There are seven billion people in the world and one soul mate out there somewhere for you to find, right?
Research has quite clearly shown that a strong belief in destiny can actually be harmful to you and your relationship. Here's why. Having the mentality of believing that you've found your soul mate is related to all kinds of unhealthy thinking about your love life.
Let's illustrate. You fall in love and start a relationship. Relationships have processes and phases that they tend to follow. Infatuated love (when most of your time is spent thinking about that special person) will most likely only last a number of months(1). What really matters is what happens next!
How will you react when your soul mate starts looking a bit less perfect?
People who hold strong beliefs in destiny are prone to lose interest much faster in their partner and prone to give up much easier when the relationship looks a bit less rosy(2). Why? Look at it this way - if you believe that "we're either meant to be together or we're not" then you're more likely to see negative things in your relationship as an indicator that perhaps that "special one" actually isn't your true soul mate after all. Perhaps you were simply mistaken: if you were meant for one another, then why should you have to work so hard at your relationship?
Do you have a 'work it through' mentality?
Are you the type of person who naturally faces hardships with a "work it through" mentality? In other words, do you see the good things and the bad things as equally part of the process of life? All relationships will go through hardship, and it's how you respond to that hardship that matters. The best predictor of whether your relationship will succeed in the long term is how you resolve disagreements(3). Research shows that people in relationships who have a "work it through" mentality will cope much better when trials come and that the relationship will stand a better chance of long-term survival(4).
* Ask yourself what kind of general view you have: do you believe that things are either meant to happen or not OR do you believe that things happen as a consequence of how much effort and hard work you put in? Try to realize what you can control and what you can't. Understand that to get really good at anything (including relationships), thousands of hours of practice are needed.
* Start looking at "working on your relationship" as romantic! There is no predetermined soul mate waiting to be found. That said, over time, you can certainly experience the feeling of a specific person being your soul mate. That feeling comes from working on the relationship, compromising, and learning to understand your partner very well.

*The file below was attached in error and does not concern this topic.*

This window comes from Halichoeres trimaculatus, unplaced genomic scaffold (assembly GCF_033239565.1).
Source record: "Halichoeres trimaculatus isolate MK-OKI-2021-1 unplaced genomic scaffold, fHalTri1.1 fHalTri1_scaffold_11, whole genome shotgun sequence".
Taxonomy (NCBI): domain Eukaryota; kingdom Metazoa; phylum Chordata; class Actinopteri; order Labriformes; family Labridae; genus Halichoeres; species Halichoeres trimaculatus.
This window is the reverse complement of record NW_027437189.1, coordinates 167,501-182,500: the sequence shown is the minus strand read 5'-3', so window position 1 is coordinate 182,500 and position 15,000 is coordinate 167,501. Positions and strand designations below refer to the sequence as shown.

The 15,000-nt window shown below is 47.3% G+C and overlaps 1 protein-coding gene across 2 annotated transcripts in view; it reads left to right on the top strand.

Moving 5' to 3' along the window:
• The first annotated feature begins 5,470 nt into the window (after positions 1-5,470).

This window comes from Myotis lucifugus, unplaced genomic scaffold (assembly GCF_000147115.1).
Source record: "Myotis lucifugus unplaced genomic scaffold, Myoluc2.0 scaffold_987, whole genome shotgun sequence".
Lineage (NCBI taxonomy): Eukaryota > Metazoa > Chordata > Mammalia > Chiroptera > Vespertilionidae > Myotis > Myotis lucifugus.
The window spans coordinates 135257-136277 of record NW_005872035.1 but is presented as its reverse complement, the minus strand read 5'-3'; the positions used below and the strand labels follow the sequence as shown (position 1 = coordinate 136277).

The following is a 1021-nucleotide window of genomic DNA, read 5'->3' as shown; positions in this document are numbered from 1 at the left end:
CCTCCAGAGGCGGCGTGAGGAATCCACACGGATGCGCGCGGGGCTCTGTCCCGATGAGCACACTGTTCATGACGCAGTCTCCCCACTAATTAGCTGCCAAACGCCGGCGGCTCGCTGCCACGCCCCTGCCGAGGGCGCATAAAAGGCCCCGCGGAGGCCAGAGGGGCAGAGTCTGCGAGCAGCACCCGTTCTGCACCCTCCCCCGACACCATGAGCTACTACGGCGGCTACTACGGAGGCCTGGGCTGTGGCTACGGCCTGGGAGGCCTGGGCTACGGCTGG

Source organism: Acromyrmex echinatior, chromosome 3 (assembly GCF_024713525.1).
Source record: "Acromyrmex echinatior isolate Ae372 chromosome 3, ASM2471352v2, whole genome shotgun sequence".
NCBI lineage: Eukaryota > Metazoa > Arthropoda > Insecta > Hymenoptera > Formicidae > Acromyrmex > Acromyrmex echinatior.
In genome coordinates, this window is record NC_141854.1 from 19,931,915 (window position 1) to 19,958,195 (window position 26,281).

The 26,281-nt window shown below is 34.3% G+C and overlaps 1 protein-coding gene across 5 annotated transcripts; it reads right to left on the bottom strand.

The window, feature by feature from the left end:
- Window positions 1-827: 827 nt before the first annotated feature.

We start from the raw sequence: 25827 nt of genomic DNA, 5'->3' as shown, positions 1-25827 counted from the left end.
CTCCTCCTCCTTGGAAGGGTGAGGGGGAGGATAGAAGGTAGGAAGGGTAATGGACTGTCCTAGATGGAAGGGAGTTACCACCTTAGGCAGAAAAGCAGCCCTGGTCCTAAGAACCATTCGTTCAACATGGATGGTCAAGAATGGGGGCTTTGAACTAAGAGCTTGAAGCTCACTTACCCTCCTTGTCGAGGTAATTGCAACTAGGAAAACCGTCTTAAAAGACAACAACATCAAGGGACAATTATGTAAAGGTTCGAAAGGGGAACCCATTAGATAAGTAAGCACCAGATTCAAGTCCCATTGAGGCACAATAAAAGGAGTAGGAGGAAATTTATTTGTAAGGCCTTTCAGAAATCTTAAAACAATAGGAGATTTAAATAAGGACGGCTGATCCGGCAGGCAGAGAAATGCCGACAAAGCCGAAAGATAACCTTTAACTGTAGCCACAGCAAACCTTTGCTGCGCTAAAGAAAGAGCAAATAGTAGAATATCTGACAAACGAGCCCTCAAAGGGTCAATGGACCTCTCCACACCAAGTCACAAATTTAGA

* Beware of the Soul Mate Fallacy. People who believe in fate are likely to also believe that a partner can read one's mind without the communication of needs ("if he's my soul mate, he'll understand what I need"), that men and women are extremely different in their relationship needs (not consistent with relationship science), or that sex in a relationship will always be good (evidence shows that sex will change as a relationship changes; a good sex life needs to be nourished and needs continous practice).
To test how much you believe in the idea of predestined soul mates, take this quiz: http://www.scienceofrelationships.com/home/2011/5/6/do-you-believe-in-soulmates-is-love-like-a-garden-take-the-q.html
For further reading:
- Sternberg, R.J. (1988). The triangle of love. New Work: Basic Books.
- Knee, C. R., Patrick, H., Vietor, N. A., & Neighbors, C. (2004). Implicit theories of relationships: Moderators of the link between conflict and commitment. Personality and Social Psychology Bulletin, 30(5), 617-628.
- Gottman, J., & Silver, N. (1999). The seven principles of making marriage work. New York: Random House.
- Knee, C. R., Patrick, H., Vietor, N. A., Nanayakkara, A., & Neighbors, C (2002). Self-determination as growth motivation in romantic relationships. Personality and Social Psychology Bulletin, 28(5), 609-619.
About the author: Dr. Bjarne Holmes is Associate Professor and the Program Director for Psychology at Champlain College in beautiful Burlington, Vermont (come study with us!!). His research focuses on attachment, well-being, health, relationship attitudes and beliefs, and the role of media influence on social identity in young adults. Dr. Holmes is an Associate Editor of the Journal of Social and Personal Relationships and he produces the journal's podcast series,"Relationship Matters" (download the podcasts for free here). He's also a regular contributor to the web page Science of Relationships (read his articles here). Dr. Holmes is available for media interviews, expert commentary, or consulting.